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Home > News > Fierce drought may affect future wool supply: AWI
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Fierce drought may affect future wool supply: AWI

Courtesy: Pexels
Courtesy: Pexels
The fierce drought that continues to bite across many of the wool growing regions in Australia may cause damage to the supply of wool in the short term. If there is no relief from the drought conditions soon, the wool supply situation may get worse for the longer term, the Australian Wool Innovation (AWI) has said as sales resumed after a three-week break.

Wool auctions witnessed lacklustre opening initially, but there was positive momentum afterwards, thus carrying the market into positive territory by the close. The Australian Wool Exchange (AWEX) Eastern Market Indicator (EMI) improved by 9ac from the July closing level to 1990ac clean/kg. The EMI expressed in USD gained even more and added 18usc for the week to close at 1481usc, AWI said in its `Wool Market` weekly report for the sale week ending August 10, 2018.

There was a small build up in wool supply due to the lack of sale opportunity over the last three weeks. Subsequently just under 50,000 bales were offered to the trade, which in the end, was easily absorbed into buyers` inventories at good prices. Leading the price gains were merino fleece and skirtings finer than 20 micron which showed impressive gains of between 25 to 80 ac, with the 18.5 micron area the largest beneficiary. Broader merino fleece types sold 10ac lower generally. Cardings sold 20ac higher, but crossbreds depreciated substantially to trade 35 to 70ac lower.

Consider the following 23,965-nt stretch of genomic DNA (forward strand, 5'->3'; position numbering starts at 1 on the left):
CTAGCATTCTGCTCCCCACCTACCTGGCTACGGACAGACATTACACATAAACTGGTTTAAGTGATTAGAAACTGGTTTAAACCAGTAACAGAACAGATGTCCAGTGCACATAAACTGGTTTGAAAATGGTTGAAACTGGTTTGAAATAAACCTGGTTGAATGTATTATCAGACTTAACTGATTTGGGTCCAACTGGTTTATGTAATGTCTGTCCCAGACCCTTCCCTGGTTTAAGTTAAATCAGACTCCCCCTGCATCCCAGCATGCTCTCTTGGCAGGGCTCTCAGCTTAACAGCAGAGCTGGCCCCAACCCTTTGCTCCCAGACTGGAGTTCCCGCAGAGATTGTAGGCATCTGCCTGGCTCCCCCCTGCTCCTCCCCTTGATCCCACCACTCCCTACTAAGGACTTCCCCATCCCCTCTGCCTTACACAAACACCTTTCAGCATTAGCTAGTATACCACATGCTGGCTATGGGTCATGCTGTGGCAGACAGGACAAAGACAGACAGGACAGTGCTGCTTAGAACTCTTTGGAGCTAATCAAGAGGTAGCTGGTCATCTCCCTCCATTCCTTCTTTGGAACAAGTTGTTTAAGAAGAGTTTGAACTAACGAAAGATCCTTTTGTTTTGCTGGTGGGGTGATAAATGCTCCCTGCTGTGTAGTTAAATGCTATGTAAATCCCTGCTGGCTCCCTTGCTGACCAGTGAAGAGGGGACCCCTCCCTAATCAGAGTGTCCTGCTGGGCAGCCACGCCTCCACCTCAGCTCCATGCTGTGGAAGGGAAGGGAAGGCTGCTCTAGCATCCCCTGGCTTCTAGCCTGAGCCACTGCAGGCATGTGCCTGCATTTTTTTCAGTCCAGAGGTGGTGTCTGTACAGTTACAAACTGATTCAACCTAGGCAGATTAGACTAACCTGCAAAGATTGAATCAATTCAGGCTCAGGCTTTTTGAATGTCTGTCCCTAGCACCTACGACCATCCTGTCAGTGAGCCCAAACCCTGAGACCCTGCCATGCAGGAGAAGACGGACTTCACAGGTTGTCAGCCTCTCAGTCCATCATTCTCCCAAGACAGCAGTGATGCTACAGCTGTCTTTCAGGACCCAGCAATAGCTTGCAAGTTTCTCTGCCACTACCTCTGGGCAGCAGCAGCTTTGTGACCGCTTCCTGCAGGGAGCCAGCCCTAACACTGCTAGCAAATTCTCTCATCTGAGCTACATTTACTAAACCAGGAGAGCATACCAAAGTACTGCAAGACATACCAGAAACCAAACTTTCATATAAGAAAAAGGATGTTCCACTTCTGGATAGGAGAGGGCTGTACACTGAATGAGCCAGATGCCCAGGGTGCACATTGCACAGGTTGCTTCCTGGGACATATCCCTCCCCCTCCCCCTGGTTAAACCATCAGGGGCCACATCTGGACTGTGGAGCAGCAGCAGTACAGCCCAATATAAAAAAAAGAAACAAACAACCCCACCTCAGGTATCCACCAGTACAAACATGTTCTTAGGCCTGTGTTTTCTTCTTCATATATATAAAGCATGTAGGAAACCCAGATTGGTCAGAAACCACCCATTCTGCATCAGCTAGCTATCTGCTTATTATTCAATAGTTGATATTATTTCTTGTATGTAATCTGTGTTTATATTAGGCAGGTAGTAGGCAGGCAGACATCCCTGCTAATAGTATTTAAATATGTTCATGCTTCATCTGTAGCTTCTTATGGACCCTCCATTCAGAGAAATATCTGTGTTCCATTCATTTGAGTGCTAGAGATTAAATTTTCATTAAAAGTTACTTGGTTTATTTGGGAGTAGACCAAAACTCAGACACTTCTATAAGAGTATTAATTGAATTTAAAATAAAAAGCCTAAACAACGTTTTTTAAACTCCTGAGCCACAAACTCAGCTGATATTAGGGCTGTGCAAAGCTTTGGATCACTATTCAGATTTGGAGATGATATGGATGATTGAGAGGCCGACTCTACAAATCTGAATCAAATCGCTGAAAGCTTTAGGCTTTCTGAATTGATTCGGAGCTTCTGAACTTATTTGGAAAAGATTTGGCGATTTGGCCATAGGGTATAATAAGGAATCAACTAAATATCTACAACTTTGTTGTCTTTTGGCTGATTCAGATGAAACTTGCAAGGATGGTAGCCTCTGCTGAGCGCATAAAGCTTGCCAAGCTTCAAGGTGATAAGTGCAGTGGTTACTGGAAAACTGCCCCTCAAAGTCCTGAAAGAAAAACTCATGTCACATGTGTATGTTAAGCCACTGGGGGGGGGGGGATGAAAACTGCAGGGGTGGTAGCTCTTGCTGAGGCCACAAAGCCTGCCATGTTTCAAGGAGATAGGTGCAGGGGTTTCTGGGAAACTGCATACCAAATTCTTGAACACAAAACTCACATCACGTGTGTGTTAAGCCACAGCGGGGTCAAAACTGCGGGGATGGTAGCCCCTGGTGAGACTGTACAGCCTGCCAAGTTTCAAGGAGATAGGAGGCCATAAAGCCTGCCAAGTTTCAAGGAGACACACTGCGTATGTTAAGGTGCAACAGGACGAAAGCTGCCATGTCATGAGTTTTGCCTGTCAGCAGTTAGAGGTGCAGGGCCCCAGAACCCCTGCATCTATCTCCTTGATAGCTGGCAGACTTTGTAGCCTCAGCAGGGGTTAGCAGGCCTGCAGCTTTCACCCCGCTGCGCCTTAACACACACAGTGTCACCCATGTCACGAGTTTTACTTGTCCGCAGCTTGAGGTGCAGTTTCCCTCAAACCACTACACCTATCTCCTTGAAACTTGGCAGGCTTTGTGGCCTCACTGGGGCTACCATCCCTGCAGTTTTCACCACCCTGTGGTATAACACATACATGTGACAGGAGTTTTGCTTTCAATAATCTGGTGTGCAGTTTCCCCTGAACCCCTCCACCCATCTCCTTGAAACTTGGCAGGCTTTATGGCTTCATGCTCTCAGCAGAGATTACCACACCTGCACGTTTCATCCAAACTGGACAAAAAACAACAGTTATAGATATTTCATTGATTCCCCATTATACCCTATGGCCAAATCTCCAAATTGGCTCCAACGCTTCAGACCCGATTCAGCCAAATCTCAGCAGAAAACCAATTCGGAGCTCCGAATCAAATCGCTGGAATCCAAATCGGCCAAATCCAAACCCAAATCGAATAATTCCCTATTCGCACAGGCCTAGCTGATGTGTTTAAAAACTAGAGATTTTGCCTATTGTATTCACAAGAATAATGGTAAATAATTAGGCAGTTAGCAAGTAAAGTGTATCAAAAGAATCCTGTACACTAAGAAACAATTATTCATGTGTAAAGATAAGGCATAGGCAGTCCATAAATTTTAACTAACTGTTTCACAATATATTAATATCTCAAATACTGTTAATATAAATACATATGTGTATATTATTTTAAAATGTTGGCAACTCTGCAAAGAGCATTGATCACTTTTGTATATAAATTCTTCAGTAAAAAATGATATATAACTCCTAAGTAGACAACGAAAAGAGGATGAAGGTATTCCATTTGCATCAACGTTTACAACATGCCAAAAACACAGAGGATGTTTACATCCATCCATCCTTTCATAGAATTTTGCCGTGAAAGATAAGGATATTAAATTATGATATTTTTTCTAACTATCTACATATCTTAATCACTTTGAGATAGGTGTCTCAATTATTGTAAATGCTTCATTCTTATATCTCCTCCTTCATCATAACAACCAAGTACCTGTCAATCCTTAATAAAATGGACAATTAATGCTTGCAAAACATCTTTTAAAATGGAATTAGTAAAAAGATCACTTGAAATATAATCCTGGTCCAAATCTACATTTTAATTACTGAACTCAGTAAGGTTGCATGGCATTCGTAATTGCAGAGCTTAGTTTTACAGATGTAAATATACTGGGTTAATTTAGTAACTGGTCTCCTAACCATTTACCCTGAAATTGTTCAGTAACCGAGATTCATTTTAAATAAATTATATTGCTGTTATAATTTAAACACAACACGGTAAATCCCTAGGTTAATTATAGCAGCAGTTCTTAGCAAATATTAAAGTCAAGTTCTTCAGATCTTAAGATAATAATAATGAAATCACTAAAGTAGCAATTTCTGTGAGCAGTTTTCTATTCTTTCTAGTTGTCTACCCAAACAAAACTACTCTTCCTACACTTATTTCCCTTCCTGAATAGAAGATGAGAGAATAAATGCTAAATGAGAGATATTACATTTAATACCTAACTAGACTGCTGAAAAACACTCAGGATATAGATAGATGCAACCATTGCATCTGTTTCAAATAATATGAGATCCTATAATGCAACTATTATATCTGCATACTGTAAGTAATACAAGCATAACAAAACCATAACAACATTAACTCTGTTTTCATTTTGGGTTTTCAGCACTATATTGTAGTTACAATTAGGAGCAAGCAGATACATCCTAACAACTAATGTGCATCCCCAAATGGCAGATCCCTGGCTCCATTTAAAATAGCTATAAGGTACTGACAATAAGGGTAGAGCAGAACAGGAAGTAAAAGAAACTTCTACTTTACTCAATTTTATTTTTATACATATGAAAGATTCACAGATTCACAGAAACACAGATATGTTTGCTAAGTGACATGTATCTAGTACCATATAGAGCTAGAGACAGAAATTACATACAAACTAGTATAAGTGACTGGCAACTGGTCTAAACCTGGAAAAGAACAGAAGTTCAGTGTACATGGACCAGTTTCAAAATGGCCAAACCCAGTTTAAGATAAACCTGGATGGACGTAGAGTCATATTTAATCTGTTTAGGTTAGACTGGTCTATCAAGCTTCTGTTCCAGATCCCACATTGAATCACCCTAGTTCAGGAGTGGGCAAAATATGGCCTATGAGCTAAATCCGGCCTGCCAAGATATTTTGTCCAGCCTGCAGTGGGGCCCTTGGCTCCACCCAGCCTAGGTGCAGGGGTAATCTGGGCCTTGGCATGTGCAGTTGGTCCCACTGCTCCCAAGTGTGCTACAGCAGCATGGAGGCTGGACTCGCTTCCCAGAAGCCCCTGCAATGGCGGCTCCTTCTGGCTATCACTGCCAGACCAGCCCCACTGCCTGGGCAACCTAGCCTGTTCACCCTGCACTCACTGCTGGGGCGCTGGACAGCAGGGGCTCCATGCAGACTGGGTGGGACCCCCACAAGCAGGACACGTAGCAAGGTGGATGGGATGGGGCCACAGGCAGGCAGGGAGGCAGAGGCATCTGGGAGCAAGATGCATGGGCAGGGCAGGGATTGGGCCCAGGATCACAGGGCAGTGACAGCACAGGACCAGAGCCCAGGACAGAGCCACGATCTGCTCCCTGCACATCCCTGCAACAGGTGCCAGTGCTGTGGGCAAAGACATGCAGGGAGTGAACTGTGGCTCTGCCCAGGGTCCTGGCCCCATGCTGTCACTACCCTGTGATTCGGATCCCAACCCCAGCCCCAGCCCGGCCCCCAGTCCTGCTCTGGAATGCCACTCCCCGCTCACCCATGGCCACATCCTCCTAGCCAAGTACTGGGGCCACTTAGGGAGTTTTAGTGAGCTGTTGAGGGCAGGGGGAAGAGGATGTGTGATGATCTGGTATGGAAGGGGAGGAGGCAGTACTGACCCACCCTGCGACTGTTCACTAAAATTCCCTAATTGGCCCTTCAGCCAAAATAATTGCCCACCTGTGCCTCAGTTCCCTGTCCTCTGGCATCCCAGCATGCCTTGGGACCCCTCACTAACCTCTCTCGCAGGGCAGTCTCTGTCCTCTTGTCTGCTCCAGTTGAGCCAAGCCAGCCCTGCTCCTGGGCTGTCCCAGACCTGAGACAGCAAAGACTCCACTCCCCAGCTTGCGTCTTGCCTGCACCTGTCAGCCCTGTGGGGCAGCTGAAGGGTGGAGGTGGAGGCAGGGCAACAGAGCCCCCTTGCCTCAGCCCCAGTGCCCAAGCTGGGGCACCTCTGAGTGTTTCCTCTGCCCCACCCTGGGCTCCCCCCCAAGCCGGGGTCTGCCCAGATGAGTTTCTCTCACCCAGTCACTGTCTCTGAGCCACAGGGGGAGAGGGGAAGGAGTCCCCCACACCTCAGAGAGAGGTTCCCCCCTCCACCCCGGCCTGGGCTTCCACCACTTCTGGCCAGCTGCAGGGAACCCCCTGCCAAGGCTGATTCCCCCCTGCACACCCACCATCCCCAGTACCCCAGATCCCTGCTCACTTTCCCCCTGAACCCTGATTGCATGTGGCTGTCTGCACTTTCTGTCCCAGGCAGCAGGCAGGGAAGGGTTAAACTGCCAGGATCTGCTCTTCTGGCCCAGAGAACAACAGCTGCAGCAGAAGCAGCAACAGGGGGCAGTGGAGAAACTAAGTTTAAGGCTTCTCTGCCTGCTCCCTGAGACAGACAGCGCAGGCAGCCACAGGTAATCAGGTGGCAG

European buyers led the market on the better specifications types at the finer end of the merino offering. The strong support on these wools, from both the usual Italian operators and forward sellers eventually forced Chinese buyers to accept that the price was falling away no further for the time being and they needed to join in to secure immediate supply requirements, AWI said.

Wool auction quantities will drop substantially to just over 37,000 bales in sale week 7 of the current season. [Looks like a dearer trend is now in play so hopefully we can see handy price gains to help alleviate drought affected growers feeding costs to help ensure future wool production," the AWI report said. (RKS)

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